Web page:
If you are thinking about pursuing British immigration, you should consider how much you will pay in tax if you come to live in the UK. There are several different factors that will determine what kind of taxes you are subject to as a foreigner in the country. The nature of your income, your means of employment, and your residency status contribute to the specific taxes you will pay, and what rate you will be subject to as a non-citizen. Today’s blog will therefore help you determine how much you will pay in tax if you come to live in the UK. Keep reading to learn more about the UK tax system, including UK tax for foreign income, the relevant tax if you return to the UK from abroad, and when to report your income to HMRC. Additionally, we will go over how to pay taxes in the UK and learn when tax is not due. Finally, this blog can be used as a tool to determine whether or not you will have to pay income tax or taxes related to National Insurance.
Tax if you come to live in the UK
- UK residents are subject to UK taxes. You are a UK resident if you spend 183 days or more in the country in one year. This also applies to UK citizens who live abroad: you must pay tax if you return to the UK for 183 days a year, even if you officially reside outside the country.
- Therefore, if you are a foreigner, you must pay tax if you come to live in the UK and are considered a resident under UK law.
- As a UK resident, your salary, pension, benefits, and income generated from your savings are all liable for taxation.
- Most UK residents who work in the country are subject to the National Insurance tax, which you can pay into in exchange for UK benefits and pensions. You will need a national insurance number in order to both make and receive payments and benefits.
- Unless you own property in the UK, as a foreigner, the most relevant tax for you will likely be income tax. The amount of money that you pay income tax on is determined by your personal allowance, which is itself based on your income bracket.
- The minimum personal allowance in the UK is £12,570, which means that if you make under this amount of money in one year, you will not be subject to income tax.
- Any income over £12,570 is subject to income tax. The percentage of tax you pay depends on your income bracket. The rates for income are as follows:
- 20% on income between £12,571 – £50,270
- 40% on income between £50,271 – £150,000
- 45% on income of +£150,000
- Please note that the income rates for Scottish residents may differ.
How to pay taxes in the UK
- The UK tax year runs from April 6th to April 5th (meaning it starts on the 6th and ends on the 5th). Taxes from the previous year are usually due January 31st. However, depending on what type of tax you are paying, you may be able to make tax payment at different times.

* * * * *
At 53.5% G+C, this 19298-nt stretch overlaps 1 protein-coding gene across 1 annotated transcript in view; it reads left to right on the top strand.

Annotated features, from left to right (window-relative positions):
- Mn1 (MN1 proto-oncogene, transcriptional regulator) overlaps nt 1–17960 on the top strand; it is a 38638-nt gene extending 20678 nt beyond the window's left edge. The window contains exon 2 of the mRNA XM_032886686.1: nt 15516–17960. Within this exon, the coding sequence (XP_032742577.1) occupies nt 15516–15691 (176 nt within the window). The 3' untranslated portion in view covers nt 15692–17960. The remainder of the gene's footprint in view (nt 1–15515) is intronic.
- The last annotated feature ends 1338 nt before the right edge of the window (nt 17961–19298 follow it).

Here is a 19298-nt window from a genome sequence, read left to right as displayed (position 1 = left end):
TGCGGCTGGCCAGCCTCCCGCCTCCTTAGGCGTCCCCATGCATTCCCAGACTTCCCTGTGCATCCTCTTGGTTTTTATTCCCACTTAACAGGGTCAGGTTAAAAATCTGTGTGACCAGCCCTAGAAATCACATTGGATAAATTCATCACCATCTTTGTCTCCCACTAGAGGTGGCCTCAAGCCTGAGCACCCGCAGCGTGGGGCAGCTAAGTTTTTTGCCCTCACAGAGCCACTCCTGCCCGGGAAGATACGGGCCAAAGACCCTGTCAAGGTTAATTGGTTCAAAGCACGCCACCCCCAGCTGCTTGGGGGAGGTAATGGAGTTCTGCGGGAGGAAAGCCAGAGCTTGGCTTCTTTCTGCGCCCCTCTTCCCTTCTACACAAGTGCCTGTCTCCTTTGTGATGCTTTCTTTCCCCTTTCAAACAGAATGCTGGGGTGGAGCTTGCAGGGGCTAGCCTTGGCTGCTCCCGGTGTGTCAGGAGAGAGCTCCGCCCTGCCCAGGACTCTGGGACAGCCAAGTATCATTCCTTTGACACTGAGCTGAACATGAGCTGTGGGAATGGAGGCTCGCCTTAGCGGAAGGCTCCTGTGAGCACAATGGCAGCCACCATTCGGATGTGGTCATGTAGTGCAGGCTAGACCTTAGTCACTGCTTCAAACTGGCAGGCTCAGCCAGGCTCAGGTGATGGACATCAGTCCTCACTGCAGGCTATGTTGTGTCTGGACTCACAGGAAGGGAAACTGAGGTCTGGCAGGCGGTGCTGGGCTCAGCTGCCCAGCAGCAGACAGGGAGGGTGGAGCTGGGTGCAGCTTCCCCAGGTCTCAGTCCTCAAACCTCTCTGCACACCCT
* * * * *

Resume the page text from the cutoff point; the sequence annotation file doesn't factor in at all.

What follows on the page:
- Most UK taxes are taken out of any relevant employment compensation, savings, and benefits. For example, if you are currently working for a UK-based employer, the income tax you owe the government will be taken from your salary prior to you receiving it.
- If the only income you receive is through your UK-based employment, you will not have to report your income to HMRC (because you will, in effect, have paid your taxes automatically whenever you receive a paycheck from your employer). For scenarios in which you have to self-report, see the following section.
When to report your income to HMRC
- If you have additional sources of monies or own a business, you will likely have to submit a tax return. If you need to submit a return, you can use the Self-assessment system to do so.
- Untaxed income that must be reported via the Self-assessment system includes monies earned from any of the following:
- Stocks, bonds, and other financial investments
- Property rentals
- Monies earned from abroad
UK tax for foreign income
- If you are a foreigner residing in the UK, you will likely be taxed on any foreign income you receive.
- As previously mentioned, you are only considered a UK resident if you spend 183 days or more in the country in one year. Therefore, if you spend less than 183 days in the country, you are not considered a UK resident, and you therefore will not have to pay UK taxes on your foreign income.
- Taxes on foreign sources of income include those obtained from overseas investments, jobs based abroad, and monies obtained from overseas pensions and property rentals (for the latter category, please note that the Isle of Man and the Channel Islands are considered “abroad” for UK tax purposes.
- Note when tax is not due on foreign income: if the overseas money you earned remains outside the country (i.e. does not enter the UK) and it amounts to under £2,000 (for the entire year).
- For example, if you rent out a property you own abroad for one week and obtain a total of £1500 in income from this property rental for the entire year, and you do not transfer that money into a British bank or bring it into the country via cash, you should not be taxed on it.